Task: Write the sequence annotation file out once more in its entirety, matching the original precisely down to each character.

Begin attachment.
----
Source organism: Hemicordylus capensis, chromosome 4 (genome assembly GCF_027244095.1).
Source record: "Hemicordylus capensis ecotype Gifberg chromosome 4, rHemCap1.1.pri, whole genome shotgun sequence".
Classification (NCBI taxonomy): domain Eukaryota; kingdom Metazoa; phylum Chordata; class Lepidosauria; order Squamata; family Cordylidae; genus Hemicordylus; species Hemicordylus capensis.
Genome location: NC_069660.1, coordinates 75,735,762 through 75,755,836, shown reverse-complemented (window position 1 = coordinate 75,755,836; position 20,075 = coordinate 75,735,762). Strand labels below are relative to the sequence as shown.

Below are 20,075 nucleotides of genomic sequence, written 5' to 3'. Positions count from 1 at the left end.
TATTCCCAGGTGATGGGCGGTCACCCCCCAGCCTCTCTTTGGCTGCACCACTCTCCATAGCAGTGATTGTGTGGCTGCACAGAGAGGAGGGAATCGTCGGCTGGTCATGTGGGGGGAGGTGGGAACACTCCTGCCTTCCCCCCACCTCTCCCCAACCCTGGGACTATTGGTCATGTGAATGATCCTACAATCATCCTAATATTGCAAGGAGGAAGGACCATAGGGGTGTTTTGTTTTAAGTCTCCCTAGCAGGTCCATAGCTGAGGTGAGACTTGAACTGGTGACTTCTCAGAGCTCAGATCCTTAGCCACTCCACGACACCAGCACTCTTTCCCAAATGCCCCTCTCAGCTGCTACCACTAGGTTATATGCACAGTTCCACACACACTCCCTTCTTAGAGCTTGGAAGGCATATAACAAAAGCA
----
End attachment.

Source organism: Hemicordylus capensis, chromosome 4 (genome assembly GCF_027244095.1).
Source record: "Hemicordylus capensis ecotype Gifberg chromosome 4, rHemCap1.1.pri, whole genome shotgun sequence".
Classification (NCBI taxonomy): domain Eukaryota; kingdom Metazoa; phylum Chordata; class Lepidosauria; order Squamata; family Cordylidae; genus Hemicordylus; species Hemicordylus capensis.
Genome location: NC_069660.1, coordinates 75,735,762 through 75,755,836, shown reverse-complemented (window position 1 = coordinate 75,755,836; position 20,075 = coordinate 75,735,762). Strand labels below are relative to the sequence as shown.

Below are 20,075 nucleotides of genomic sequence, written 5' to 3'. Positions count from 1 at the left end.
TATTCCCAGGTGATGGGCGGTCACCCCCCAGCCTCTCTTTGGCTGCACCACTCTCCATAGCAGTGATTGTGTGGCTGCACAGAGAGGAGGGAATCGTCGGCTGGTCATGTGGGGGGAGGTGGGAACACTCCTGCCTTCCCCCCACCTCTCCCCAACCCTGGGACTATTGGTCATGTGAATGATCCTACAATCATCCTAATATTGCAAGGAGGAAGGACCATAGGGGTGTTTTGTTTTAAGTCTCCCTAGCAGGTCCATAGCTGAGGTGAGACTTGAACTGGTGACTTCTCAGAGCTCAGATCCTTAGCCACTCCACGACACCAGCACTCTTTCCCAAATGCCCCTCTCAGCTGCTACCACTAGGTTATATGCACAGTTCCACACACACTCCCTTCTTAGAGCTTGGAAGGCATATAACAAAAGCA